Preparing your home for a wildfire starts with understanding, so today we'll bust three myths about wildfires. You'll also find useful resources you can use to help you reduce the risk a wildfire will damage or destroy your home.
Myth 1: My home will only catch on fire from flames burning right up to the structure
Fact: Research shows that embers — bits of airborne burning vegetation — are a primary cause of homes catching on fire.1 Embers often travel far ahead of flames, as far as a mile or more, and can land near your home on combustible material and start a fire.
What counts as combustible? Some combustible items are easy to think of: piles of firewood or mulch bark, for example, or fallen leaves and pine needles. But did you know lawn furniture with foam cushions is combustible? If an ember lands on those cushions, it will burn and burn hot.
Embers can also enter your home through vents and open windows or doors and ignite. They will just as easily get inside a car through an open window and set the vehicle on fire.
A single ember can grow into a spot fire and eventually
engulf a home or other structure.
Myth 2: The fire department will be able to protect my home, even during a large wildfire
Fact: In many wildfires, most homes are protected and saved, but some wildfires grow so large with such intensity that the fire department may not have enough resources to protect every home.
Extremely large wildfires can outpace firefighting resources from multiple departments. In the 2018 Camp Fire in Northern California, firefighters from around the state and other states, including Washington,2 united to battle the blaze not just on the ground but from the air. Still, the fire claimed 85 lives and destroyed nearly 19,000 buildings.3
An important factor in determining if firefighters can and will protect your home during a wildfire is how well your home is prepared for one.
Myth 3: I only need to take steps to protect my home from wildfires once a year
Fact: Wildfire preparedness is not a once-and-done project; it’s an ongoing process. Maintaining your home and the space around it is just one part of that process. Also important are practicing your emergency response plans with your family and keeping your insurance policy updated in case you need to file a claim.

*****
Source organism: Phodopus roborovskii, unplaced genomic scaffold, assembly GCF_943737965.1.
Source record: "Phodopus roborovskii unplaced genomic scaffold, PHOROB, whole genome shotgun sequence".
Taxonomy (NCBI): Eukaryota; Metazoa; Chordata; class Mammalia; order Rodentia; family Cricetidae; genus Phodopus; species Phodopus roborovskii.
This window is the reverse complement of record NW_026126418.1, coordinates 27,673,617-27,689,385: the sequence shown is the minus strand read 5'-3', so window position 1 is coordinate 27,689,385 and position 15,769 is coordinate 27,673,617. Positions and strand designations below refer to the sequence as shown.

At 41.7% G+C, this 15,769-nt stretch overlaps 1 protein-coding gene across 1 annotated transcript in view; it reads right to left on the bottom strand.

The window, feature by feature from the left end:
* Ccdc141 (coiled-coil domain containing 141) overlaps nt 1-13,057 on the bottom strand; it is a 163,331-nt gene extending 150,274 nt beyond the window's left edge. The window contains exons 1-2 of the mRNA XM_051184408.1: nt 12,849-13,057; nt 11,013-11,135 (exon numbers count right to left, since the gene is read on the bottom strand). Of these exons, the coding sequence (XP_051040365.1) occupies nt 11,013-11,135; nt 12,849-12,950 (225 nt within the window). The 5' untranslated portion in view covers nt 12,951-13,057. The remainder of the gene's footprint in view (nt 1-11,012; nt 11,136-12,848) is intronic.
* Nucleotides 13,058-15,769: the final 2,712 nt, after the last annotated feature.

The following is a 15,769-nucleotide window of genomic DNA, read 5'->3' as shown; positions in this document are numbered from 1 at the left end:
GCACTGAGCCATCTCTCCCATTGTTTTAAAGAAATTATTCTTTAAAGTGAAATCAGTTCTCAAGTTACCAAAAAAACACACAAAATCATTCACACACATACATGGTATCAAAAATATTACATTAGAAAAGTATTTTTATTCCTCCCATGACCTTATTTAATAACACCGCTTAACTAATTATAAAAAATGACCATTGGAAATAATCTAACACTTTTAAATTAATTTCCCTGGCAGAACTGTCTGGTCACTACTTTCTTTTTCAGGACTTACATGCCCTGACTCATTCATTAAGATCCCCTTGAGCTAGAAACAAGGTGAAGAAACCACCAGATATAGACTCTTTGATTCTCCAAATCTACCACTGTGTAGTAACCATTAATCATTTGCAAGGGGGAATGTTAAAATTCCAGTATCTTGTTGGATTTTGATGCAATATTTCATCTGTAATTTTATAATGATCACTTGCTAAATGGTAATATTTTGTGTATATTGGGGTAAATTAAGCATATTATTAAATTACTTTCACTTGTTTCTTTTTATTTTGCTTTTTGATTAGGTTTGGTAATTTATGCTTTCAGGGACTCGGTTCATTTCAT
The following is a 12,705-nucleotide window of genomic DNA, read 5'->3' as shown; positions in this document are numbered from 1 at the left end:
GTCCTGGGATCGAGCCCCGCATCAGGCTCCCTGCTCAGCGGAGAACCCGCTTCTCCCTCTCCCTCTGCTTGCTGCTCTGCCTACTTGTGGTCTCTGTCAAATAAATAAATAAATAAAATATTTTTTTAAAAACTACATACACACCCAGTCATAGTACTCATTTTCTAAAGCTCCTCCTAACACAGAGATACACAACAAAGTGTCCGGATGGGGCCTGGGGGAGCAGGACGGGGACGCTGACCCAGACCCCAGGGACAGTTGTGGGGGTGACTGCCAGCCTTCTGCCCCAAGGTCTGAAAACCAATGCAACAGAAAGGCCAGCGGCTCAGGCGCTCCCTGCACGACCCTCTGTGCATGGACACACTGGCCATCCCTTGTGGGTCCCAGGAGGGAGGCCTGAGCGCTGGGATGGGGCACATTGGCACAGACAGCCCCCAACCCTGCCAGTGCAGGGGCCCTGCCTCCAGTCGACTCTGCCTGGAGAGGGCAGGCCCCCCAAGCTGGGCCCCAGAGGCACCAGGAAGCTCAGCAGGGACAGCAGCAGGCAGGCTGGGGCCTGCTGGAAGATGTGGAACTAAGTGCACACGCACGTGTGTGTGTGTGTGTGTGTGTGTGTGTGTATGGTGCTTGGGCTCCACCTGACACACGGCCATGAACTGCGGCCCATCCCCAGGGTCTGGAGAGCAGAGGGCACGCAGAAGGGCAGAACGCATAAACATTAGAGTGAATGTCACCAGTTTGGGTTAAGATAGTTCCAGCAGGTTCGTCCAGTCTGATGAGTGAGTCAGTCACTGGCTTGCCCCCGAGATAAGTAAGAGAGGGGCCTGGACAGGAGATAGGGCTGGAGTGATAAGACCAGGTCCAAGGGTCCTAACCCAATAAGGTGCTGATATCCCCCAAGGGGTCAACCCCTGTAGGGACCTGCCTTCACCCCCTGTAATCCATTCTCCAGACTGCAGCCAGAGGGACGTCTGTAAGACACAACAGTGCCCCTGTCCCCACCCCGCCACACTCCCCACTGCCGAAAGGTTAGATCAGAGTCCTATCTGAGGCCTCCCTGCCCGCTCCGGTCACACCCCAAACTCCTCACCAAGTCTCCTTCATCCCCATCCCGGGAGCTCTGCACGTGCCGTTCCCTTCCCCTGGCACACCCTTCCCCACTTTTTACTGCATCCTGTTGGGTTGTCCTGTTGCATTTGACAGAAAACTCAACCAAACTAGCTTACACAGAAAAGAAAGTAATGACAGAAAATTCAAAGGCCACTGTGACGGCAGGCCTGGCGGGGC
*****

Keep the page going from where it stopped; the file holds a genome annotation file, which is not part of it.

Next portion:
Dispelling common misconceptions regarding wildfire can help you
better protect your home.
Fire Safety Tips for Consumers
How to protect your home from wildfires
The National Fire Protection Association (NFPA) publishes a suite of tools you can use to prepare your home for wildfires, including checklists and guides. Visit the NFPA’s Firewise USA website to learn more.
The NFPA also sponsors Wildfire Community Preparedness Day. The event is an opportunity for you to prepare your own home and help your neighbors. For example, you could remove dry leaves from around an elderly couple’s home or develop a community notification system so anyone can alert the community about a fire or evacuation.
Wildfire Community Preparedness Day is an ideal time to put in place practices you’ll follow throughout fire season to help protect your home, such as pruning the low-hanging branches on mature trees and cleaning leaves and pine needles from on and around your home.
Preparing your home for wildfire season may now be easier in Washington state
State regulations now allow insurance companies to provide consumers goods and services that can help mitigate property risks, including wildfire, theft, water leaks, and more. If you are a consumer, check with your agent to see how the regulations may benefit you.
If you are an agent, underwriter, or other insurance-industry professional, WSRB has produced a white paper for you about these new regulations, introduced in Washington State Substitute House Bill 2322. Click here to download the white paper.
 National Fire Protection Association, https://www.nfpa.org/Public-Education/By-topic/Wildfire/Preparing-homes-for-wildfire